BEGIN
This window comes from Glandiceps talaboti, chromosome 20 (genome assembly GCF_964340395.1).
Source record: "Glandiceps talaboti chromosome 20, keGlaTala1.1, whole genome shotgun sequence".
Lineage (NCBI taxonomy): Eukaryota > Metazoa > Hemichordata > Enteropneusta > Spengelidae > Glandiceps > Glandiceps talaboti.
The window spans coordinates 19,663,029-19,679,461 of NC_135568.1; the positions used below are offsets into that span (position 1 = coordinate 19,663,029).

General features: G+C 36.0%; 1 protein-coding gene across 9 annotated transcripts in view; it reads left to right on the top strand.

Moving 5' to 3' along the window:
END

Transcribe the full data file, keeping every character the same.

This window comes from Glandiceps talaboti, chromosome 20 (genome assembly GCF_964340395.1).
Source record: "Glandiceps talaboti chromosome 20, keGlaTala1.1, whole genome shotgun sequence".
Lineage (NCBI taxonomy): Eukaryota > Metazoa > Hemichordata > Enteropneusta > Spengelidae > Glandiceps > Glandiceps talaboti.
The window spans coordinates 19,663,029-19,679,461 of NC_135568.1; the positions used below are offsets into that span (position 1 = coordinate 19,663,029).

General features: G+C 36.0%; 1 protein-coding gene across 9 annotated transcripts in view; it reads left to right on the top strand.

Moving 5' to 3' along the window: